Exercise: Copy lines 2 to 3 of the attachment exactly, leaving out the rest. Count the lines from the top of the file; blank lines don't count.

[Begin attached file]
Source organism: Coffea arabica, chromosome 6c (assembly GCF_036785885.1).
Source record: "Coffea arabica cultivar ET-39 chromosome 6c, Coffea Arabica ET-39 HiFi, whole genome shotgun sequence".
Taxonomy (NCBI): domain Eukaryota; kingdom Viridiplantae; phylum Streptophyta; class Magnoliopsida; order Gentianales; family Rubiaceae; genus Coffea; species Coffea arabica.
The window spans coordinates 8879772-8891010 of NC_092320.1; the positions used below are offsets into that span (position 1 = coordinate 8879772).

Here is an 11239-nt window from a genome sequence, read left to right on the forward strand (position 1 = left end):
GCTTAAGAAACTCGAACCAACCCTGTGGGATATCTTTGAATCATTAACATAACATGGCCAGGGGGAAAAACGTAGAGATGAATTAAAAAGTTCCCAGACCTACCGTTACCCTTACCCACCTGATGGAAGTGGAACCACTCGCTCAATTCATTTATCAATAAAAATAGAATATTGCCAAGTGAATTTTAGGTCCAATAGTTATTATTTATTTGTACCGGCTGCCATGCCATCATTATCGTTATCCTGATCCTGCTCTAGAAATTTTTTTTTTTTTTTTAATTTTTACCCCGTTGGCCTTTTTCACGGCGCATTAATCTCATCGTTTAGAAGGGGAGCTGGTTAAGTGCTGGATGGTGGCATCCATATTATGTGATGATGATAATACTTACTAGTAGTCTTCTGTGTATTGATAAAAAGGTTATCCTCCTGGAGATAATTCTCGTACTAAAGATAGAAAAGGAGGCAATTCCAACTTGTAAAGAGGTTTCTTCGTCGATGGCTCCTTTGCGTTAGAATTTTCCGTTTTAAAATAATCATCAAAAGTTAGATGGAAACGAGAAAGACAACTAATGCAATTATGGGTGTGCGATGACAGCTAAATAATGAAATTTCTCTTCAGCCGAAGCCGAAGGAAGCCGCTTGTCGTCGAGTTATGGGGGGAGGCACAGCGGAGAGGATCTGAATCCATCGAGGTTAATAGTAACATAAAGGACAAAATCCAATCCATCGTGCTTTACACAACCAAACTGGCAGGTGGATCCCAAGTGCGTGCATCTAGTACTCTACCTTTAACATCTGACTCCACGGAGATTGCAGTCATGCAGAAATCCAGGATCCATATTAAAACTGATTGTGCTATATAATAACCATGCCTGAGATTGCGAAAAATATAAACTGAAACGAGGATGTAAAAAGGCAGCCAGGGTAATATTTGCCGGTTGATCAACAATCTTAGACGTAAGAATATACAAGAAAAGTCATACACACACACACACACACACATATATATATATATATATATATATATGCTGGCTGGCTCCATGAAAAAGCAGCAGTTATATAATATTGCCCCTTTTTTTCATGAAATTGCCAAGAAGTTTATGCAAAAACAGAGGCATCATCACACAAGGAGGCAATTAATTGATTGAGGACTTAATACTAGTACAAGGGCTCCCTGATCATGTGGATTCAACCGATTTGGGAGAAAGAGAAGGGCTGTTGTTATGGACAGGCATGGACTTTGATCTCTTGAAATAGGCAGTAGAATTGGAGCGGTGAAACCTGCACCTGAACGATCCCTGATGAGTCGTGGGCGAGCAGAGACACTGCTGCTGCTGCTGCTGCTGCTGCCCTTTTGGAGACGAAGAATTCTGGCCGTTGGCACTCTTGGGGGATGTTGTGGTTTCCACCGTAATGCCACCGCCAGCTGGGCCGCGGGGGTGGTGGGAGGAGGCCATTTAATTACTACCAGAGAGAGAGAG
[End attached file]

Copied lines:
Source record: "Coffea arabica cultivar ET-39 chromosome 6c, Coffea Arabica ET-39 HiFi, whole genome shotgun sequence".
Taxonomy (NCBI): domain Eukaryota; kingdom Viridiplantae; phylum Streptophyta; class Magnoliopsida; order Gentianales; family Rubiaceae; genus Coffea; species Coffea arabica.